Malaysian scientists have tested bio-inspired coconut fiber to cool down solar modules. The cooling system features a moist coconut pith encapsulated with a polyurethane sheet. It is placed on the back of a PV module’s surface and acts as a heat sink.
Researchers at Universiti Malaysia Pahang have developed a novel passive cooling technique for solar modules that uses moist coconut fiber as the cooling agent.
“Our solution uses a bio-inspired coconut fiber for thermal regulation,” researcher Sudhakar Kumarasamy told pv magazine. “It can be used for building-integrated photovoltaic (BIPV) rooftop systems, ground-mounted plants and agrivoltaics.”
The researchers described their findings in “Thermal and Electrical Performance of Uncooled, Nature-Cooled, and Photovoltaic Thermal Module,” which was recently published in the International Journal of Photoenergy. They said that the cooling system features a moist coconut pith encapsulated with a polyurethane sheet. It is placed on the back of surface of a PV module to act as a heat sink.
“Water molecules are directly in contact with the PV modules’ back surface with the coconut fiber’s help due to the coconut fiber’s high water-holding capacity, lowering the back surface temperature of the module,” the scientists said, noting that this helps to transfer heat from the front to the back surface via conduction. “Following this, the sensible heat will be absorbed by the water molecules present in the coconut fiber. Finally, when the water molecules have absorbed sufficient heat energy, they will act as a heat removal agent by evaporating through the perforations present on the polyethylene sheet encapsulation.”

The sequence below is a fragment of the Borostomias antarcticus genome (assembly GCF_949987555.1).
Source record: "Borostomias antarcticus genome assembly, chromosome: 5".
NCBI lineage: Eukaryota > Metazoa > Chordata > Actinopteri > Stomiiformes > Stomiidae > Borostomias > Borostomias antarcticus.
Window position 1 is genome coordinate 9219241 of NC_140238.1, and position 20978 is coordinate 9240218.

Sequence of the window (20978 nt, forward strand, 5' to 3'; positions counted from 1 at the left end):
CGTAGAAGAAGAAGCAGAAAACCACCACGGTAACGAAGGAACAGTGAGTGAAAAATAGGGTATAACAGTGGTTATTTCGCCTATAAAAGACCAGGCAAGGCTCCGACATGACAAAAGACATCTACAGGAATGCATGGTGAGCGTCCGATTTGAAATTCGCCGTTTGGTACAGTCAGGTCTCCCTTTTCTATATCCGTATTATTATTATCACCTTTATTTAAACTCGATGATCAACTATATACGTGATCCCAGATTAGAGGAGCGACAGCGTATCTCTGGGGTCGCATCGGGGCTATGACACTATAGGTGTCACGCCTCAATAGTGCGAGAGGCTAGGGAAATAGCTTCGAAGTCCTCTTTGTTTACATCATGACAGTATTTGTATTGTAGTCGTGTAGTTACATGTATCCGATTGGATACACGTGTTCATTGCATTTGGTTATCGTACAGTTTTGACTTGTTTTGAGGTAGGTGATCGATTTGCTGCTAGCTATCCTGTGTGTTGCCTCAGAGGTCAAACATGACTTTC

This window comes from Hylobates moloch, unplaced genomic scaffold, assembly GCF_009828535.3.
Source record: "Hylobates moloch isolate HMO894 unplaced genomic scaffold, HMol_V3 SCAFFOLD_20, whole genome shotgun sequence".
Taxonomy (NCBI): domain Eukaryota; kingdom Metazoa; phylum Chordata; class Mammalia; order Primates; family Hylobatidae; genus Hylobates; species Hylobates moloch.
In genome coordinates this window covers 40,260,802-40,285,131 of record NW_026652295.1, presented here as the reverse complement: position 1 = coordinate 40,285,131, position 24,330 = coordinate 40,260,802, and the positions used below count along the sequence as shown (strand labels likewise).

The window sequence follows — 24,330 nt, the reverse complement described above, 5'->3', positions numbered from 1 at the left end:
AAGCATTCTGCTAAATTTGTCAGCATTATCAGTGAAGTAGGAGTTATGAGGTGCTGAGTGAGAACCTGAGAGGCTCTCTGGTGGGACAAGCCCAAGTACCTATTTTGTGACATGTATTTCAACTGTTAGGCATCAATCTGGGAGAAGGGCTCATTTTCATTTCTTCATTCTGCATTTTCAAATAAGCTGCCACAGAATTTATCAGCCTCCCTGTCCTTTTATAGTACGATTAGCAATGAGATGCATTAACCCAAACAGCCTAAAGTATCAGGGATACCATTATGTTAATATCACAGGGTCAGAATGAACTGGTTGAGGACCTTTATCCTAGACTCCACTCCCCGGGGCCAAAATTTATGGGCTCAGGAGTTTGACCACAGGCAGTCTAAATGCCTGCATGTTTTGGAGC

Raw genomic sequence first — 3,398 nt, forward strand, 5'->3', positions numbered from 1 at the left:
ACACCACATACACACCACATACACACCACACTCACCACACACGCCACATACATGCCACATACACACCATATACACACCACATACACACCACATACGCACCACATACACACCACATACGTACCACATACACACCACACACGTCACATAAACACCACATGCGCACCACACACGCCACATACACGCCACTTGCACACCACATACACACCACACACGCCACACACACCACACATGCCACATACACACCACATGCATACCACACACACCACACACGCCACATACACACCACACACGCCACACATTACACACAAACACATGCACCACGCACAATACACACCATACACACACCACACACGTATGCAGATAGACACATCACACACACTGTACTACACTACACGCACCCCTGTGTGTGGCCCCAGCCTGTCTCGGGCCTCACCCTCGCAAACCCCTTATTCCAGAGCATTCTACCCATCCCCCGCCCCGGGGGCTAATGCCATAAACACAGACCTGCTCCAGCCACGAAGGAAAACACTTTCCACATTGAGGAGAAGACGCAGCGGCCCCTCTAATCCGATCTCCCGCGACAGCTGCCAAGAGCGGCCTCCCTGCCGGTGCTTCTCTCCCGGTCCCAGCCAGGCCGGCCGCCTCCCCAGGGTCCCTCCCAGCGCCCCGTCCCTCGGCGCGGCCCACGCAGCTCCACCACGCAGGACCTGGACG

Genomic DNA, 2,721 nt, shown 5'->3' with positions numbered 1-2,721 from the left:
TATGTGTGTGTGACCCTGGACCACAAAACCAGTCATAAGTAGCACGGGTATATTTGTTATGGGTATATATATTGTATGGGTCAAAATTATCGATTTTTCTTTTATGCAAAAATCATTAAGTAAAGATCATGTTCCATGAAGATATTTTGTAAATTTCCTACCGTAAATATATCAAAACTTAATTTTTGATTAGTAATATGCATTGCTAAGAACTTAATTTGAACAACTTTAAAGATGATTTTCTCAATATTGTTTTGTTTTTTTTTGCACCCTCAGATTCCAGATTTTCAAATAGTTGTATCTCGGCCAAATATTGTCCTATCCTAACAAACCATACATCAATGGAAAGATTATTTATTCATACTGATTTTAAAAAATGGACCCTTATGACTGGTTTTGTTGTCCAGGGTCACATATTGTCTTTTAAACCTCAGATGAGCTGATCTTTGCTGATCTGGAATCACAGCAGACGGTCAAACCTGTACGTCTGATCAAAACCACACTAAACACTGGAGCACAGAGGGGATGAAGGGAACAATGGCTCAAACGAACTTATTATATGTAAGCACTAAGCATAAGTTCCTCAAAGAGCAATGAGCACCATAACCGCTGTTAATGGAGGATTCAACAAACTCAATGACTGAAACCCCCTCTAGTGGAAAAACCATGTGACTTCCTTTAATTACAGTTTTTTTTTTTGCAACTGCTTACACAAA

The researchers compared the temperature behavior and performance of a PV module equipped with the system to that of a photovoltaic-thermal module (PVT) with water-based cooling. They found that the passively cooled PV module had a maximum operational temperature of 44.6 C, while the PVT panel and a reference PV panel without cooling registered higher temperatures of 47.8 C, and 57.2 C, respectively.
“By integrating damp coconut, the temperature of the PV module surface was decreased by 22.03% and 23.46%, whereas the PVT system reduced the PV module surface temperature by 16.43%,” the scientists explained. “The maximum power point (MPP) for the passively cooled PV module with coconut fiber, PVT system, and reference module is 24.21 W, 20.21 W, and 14.65 W, respectively.”
They said that the passively cooled PV module’s power output increased by 65.26%.
“The PVT system, however, only managed to increase the power output by 37.95%,” the said. “The convection that carries water molecules away from the back of the PV module increases heat loss from the back surface and, as a result, from the front cover of the passively cooled PV module compared to the PVT system.”
The same research group also published an extensive review of all passive and cooling techniques applied to photovoltaics in October 2021. The study looked at active techniques such as air-based cooling, liquid-based cooling, forced water circulation, liquid immersion cooling, water spraying. The also considered passive methods like PCM cooling, heat pipes, heat sink or fins and heat exchangers, microchannel heat exchangers, radiative sky cooling, nano-fluid based cooling, thermoelectric cooling, evaporative cooling, and spectrum filter cooling.
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